27E93C3A-83B9-4595-91CE-57506165869F Created with sketchtool. Not Much Booze Can Bruise Your Brain

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  Last updated June 7, 2017 at 5:17 pm

Excessive alcohol consumption has negative consequences on your health but knocking back even just a few drinks might also knock back memory and damage your brain too.

We are all familiar with the way drinking can make you forget but new research from the UK shows that even moderate drinking can rot your brain – particularly that part of your grey matter that helps you to remember.

A study published in the medical journal BMJ reports on 550 otherwise healthy men who were followed for 30 years. Their drinking habits were recorded and they were regularly tested for brain function as well as having MRI brain scans.

After adjusting for confounding factors including age, sex, education, social class, physical and social activity, smoking, stroke risk and medical history, the researchers found that higher alcohol consumption was associated with increased risk of damage to the part of the brain known as the hippocampus that affects memory and spatial navigation.

And, while they showed that even moderate alcohol consumption was associated with this brain damage, the more you drink, the more damage is being done. People consuming over 30 units of alcohol a week (roughly four or more standard drinks each day) were at the highest risk but even more moderate consumption of 14-21 units per week (between two and three standard drinks a day) were three times more likely to have a damaged hippocampus than abstainers.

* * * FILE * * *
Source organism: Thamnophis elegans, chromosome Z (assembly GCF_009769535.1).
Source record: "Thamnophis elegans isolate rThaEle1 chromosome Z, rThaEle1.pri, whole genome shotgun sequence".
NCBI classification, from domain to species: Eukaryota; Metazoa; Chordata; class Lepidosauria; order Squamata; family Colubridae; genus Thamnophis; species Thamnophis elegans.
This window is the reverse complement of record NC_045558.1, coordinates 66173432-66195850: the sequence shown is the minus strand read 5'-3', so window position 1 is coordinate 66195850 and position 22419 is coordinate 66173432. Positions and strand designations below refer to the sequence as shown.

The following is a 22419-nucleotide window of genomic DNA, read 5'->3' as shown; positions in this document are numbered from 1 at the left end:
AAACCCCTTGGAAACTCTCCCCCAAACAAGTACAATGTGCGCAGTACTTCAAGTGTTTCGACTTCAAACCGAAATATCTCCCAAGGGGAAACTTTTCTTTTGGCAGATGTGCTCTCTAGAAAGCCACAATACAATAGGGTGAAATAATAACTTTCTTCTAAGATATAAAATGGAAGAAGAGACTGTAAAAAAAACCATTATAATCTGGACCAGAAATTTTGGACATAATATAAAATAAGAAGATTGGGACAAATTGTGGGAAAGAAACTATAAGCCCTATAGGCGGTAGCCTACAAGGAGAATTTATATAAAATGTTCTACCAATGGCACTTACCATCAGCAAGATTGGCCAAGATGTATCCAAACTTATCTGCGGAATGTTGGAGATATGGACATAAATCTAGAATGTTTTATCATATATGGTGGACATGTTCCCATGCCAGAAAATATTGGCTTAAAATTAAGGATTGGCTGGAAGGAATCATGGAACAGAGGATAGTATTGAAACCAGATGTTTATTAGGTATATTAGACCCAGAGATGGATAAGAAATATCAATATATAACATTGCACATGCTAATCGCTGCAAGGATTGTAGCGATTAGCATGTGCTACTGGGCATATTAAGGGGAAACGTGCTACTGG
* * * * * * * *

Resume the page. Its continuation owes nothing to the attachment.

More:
Higher consumption was also found to be associated with poorer integrity of the white matter in the brain which is critical for efficient cognitive functioning as well as a faster decline in language abilities such as fluency – a measure of how many words beginning with a specific letter can be generated in one minute. Remarkably no association was found with word recall.

An editorial in the same journal suggests that it’s time to reconsider what ‘normal’ levels of drinking are and what damage that is doing to our health.

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About the Author

Paul Willis
Paul is a respected leader in the science community with an impressive career in science. He has a background in vertebrate palaeontology, studying the fossils of crocodiles and other reptiles. He also has a long history as a science communicator, with a career spanning as Director of The Royal Institution of Australia, presenter and host for Australia’s Science Channel, working for the ABC on TV programs such as Catalyst and Quantum as well as radio and online. He’s written books and articles on dinosaurs, fossils and rocks and is finding new ways to engage the people of Australia with the science that underpins their world. Follow him on Twitter @fossilcrox.


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The Royal Institution of Australia is an independent charity, and the sister organisation of the prestigious Royal Institution of Great Britain, tasked with promoting public awareness and understanding of science.

The Royal Institution of Australia is passionate about building and connecting communities engaged with science, and as such works closely with scientific organisations, institutions, universities from Australia, and leaders to inspire the next generation of innovators and to create a lasting legacy for Australia.

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